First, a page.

Because she’s right!  Plagiarism does hurt all of us in one way or another.  I know this whole thing has hit me on a number of levels.  And I admit, the ones that are really getting to me, are the personal ones.  Like the fact that I’m currently in edits on a book which is based on a Native American legend and I wasted three hours the other day re-reading my research and comparing it with the words I wrote in a scene where my main characters discuss the legend–and driving myself totally apeshit in the process!  There’s also the fact that my writing focus has shifted in the last year and now I seem to include a Native American element in all my stories as Ms. Edwards did in most of hers, making me worry about comparisons–which will likely never come.

My personal feelings aside, I agree wholeheartedly with Ms. Roberts.  Plagiarism is wrong and when an author chooses to sink to that level, every single one of us should have the courage to shout it from the rooftops.  And I don’t care who the guilty party is, just as I don’t care that Ms. Edwards is a grandmother or that she’s a skilled violinist–which should give you an idea of the irrelevance of this latest author rant.  I mean, WTF does that have to do with anything?–or how many books she’s sold.  Whatever she is and how ever many books she’s sold, the fact remains, she’s a thief.  There is, in my mind, no valid excuse for that!

The thing is…beyond the lame-ass excuses for why she did what she did, there are a lot of people out there shrugging this off and wishing everyone would shut up and move on to something else, but I’m sorry, I just can’t.  I don’t think I’ll ever get to that point.  This is something that will be with me for the rest of my life, especially the rest of my life as an author.  Because I believe as an author, it’s my words that define me.  They’re mine, they come from my heart, my brain, my imagination.  The fact that I’ve written them down and choose to share them with others doesn’t give anyone the right to take them away from me.  It’s as basic as that.

So, a note of thanks to Nora Roberts for standing up and saying what needed to be said and showing me what it means to have the courage of your convictions.  And to Cassie Edwards, Janet Dailey, and all the people out there who are trying to convince us that this issue isn’t worth getting worked up over, a hat-tip for reminding me of how important honor and integrity are to me.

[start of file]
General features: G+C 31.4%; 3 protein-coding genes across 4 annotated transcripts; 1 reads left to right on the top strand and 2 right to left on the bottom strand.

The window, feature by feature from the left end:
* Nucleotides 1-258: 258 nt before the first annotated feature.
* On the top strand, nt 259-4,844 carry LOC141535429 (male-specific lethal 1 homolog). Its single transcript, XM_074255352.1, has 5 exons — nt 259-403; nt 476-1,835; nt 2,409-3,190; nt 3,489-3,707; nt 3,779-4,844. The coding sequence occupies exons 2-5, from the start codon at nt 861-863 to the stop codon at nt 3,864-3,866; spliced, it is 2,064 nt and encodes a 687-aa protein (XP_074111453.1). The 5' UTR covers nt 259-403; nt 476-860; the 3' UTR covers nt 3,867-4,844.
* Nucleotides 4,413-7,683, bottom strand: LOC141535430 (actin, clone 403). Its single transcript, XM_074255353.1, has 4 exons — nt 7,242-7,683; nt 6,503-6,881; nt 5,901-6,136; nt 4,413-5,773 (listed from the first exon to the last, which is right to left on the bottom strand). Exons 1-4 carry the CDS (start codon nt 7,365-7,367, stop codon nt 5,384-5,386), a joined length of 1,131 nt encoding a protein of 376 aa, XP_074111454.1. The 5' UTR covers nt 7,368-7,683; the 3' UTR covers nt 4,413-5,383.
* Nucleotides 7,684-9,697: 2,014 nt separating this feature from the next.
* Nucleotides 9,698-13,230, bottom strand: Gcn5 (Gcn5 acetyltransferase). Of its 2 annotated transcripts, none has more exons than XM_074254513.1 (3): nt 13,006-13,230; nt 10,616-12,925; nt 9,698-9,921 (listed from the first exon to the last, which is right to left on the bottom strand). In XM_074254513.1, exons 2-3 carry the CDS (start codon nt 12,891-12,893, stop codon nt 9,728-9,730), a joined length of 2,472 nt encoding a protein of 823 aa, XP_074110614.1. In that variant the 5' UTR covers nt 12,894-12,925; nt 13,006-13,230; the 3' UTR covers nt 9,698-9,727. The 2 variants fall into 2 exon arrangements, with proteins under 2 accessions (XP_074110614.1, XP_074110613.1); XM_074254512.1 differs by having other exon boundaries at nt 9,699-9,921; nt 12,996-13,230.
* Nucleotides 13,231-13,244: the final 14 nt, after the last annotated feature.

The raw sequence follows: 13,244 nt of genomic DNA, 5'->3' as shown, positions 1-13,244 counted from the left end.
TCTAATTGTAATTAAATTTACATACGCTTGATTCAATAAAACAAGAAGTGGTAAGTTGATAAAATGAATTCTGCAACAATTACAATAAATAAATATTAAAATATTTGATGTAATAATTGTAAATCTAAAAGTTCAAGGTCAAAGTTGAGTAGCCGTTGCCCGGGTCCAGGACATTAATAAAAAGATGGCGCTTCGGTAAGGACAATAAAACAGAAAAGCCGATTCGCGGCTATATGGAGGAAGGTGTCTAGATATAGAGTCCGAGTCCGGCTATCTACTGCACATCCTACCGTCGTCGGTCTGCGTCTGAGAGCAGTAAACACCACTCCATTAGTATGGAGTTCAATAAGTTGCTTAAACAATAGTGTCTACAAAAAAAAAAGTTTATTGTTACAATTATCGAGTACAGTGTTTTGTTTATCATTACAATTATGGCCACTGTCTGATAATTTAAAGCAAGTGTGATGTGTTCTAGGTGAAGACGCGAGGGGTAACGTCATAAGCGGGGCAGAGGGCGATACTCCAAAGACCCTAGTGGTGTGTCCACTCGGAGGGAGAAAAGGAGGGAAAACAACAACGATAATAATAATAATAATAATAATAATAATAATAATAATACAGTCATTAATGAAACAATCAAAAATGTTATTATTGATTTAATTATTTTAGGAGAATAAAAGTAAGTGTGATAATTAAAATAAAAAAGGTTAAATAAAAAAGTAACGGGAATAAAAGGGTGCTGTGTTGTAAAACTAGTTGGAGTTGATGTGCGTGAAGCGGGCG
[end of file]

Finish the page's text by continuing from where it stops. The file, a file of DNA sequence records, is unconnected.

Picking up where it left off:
And speaking of hat-tips, a huge wave of mine to the New England Patriots and the New York Giants for the awesome play-off games yesterday.  Congrats!  

Yesterday, when I posted my thoughts and feelings about the Cassie Edwards plagiarism thing, I stayed away from Ms. Edwards’ publishers.  Like most everyone, I was outraged when the letter from Penguin/Signet came out saying she’d done nothing wrong, but they’ve since retracted that statement and said they will investigate.  No word from her other publishers yet–or if there has been, I missed it.  I have no doubt it’s going to be a while before we hear anything else from Penguin/Signet, so I’ll wait until I hear their verdict before I address the publisher issue further.  

As for Ms. Edwards, like I said in my previous post, I feel a small amount of pity for her, and I imagine she just wants this whole thing to go away so she can get on with her life and her career.  Sad to say, that’s probably what will happen.  If she can endure the storm currently raging against her and a slap or two on the wrist, all will be well in her world again at some point in the future.

We have only to look to Janet Dailey for proof of that.  Ms. Dailey is a proven plagiarist, was even gutsy–or stupid–enough to steal from Nora Roberts, the best and the most widely-read romance writer in the business.  She was caught, taken to court, claimed it was a case of psychogical stress or some such nonsense, and a few years later landed another contract with another publisher.  She’s back to writing, her books are being published and all is right in her world.  

I think the same thing will likely happen to Ms. Edwards.  She has a product to sell, she’s made a lot of money for her publishers in the past, and like Janet Dailey, someone, somewhere, at some point in time, is going to offer her another contract.  I don’t agree with it, but the fact is Cassie Edwards sells, and that’s what a publisher is going to look at; how much money her books made in the past and how much money they might possibly make in the future.  Some publisher, willing to take a chance, will sign her and if her first post-plagiarism book makes them money, she’ll be offered another contract after that one–probably for more money–and so on and so on and so on.

The thing is…for me, this raises the question of how do Ms. Dailey, or Ms. Edwards–if my prediction comes true–deal with being a known cheat in their chosen profession?  How do they have the guts to go out there and do book signings after what’s been said and proven about them?  How do they withstand the constant snickers and finger-pointing aimed in their direction when they do?

After giving it a good deal of thought, I think I know the answer; confidence in one’s self and belief in one’s writing.  

I don’t have that, but I’m hoping it’s a learned trait and will come with time.  Janet Dailey has it and I suspect, so does Cassie Edwards.  It’s an admirable quality, one I’d like to have, but if I do ever get to that point, I hope I don’t have to go through the kind of public ridicule these women have gone through to get it.  Not that I feel sorry for them, they’re both cheats in my eyes, and they brought it on themselves.  But after all was said and done, at least in Ms. Dailey’s case, she came out…well, I won’t say the better for it, but she survived and is once again doing what she loves.  The jury’s still out on Ms. Edwards.

So, to all my fellow struggling authors, I hope you take note of the lessons buried beneath the feelings of outrage, disgust, and betrayal in this whole Cassie Edwards thing; believe in yourself and your writing.

Because when you get right down to it, that’s all that matters. 

Whistling Woman by CC Tillery

Winds of Fate

Storm Shadows

Snow Shadows

PMS Anthology

Romance of My Dreams